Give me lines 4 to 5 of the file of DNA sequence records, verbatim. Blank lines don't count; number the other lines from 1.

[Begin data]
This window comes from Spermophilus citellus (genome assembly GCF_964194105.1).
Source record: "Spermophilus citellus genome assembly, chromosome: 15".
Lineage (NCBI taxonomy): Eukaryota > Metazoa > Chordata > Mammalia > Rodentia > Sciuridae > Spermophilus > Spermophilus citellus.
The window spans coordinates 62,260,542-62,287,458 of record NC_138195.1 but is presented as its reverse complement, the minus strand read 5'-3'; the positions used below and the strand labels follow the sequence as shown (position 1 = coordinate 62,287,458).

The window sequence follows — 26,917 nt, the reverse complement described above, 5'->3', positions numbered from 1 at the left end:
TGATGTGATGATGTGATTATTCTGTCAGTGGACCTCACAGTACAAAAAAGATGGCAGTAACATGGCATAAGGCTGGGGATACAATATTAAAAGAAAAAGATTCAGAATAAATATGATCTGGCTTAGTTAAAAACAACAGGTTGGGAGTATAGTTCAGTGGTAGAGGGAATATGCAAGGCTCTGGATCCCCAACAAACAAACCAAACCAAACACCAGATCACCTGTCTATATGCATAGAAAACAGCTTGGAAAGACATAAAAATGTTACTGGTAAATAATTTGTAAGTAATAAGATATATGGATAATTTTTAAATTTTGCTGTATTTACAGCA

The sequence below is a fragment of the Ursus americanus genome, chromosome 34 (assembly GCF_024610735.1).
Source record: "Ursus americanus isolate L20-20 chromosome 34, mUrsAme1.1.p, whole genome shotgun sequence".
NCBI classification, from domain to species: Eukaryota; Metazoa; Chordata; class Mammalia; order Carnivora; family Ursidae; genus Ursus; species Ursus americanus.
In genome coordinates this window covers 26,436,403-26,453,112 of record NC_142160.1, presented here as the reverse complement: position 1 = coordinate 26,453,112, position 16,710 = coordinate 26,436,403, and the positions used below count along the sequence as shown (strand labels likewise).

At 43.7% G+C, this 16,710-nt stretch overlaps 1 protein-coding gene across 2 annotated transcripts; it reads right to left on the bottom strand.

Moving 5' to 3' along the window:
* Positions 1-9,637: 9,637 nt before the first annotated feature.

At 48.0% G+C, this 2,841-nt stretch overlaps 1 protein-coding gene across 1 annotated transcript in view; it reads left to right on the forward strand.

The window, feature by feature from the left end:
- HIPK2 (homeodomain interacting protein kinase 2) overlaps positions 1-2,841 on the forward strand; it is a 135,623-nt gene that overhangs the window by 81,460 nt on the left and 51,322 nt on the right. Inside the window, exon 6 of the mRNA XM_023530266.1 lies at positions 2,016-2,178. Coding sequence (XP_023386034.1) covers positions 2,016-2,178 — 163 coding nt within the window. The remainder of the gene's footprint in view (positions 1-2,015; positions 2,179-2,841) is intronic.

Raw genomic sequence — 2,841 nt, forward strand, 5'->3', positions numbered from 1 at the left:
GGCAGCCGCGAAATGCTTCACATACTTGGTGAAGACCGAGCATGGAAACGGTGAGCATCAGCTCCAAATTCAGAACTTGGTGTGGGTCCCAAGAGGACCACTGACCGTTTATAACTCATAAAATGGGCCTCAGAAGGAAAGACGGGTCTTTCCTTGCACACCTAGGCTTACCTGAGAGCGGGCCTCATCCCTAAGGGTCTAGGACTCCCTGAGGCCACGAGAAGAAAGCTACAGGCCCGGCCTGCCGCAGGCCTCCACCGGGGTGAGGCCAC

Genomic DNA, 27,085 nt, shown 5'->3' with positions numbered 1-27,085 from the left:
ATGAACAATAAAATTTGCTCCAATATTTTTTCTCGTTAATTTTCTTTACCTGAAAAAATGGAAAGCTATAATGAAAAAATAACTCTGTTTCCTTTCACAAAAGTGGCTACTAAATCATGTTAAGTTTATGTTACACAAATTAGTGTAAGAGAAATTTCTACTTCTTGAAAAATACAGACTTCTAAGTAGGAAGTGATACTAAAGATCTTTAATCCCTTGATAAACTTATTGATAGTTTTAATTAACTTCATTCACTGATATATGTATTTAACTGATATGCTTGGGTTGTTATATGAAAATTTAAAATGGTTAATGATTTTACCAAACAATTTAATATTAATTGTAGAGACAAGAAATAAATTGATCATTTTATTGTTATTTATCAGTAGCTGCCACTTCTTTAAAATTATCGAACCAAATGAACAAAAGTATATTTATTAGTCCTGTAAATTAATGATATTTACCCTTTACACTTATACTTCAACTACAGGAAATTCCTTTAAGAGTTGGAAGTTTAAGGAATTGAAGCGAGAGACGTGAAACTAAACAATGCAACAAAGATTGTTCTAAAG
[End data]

The window spans coordinates 62,260,542-62,287,458 of record NC_138195.1 but is presented as its reverse complement, the minus strand read 5'-3'; the positions used below and the strand labels follow the sequence as shown (position 1 = coordinate 62,287,458).

The window sequence follows — 26,917 nt, the reverse complement described above, 5'->3', positions numbered from 1 at the left end: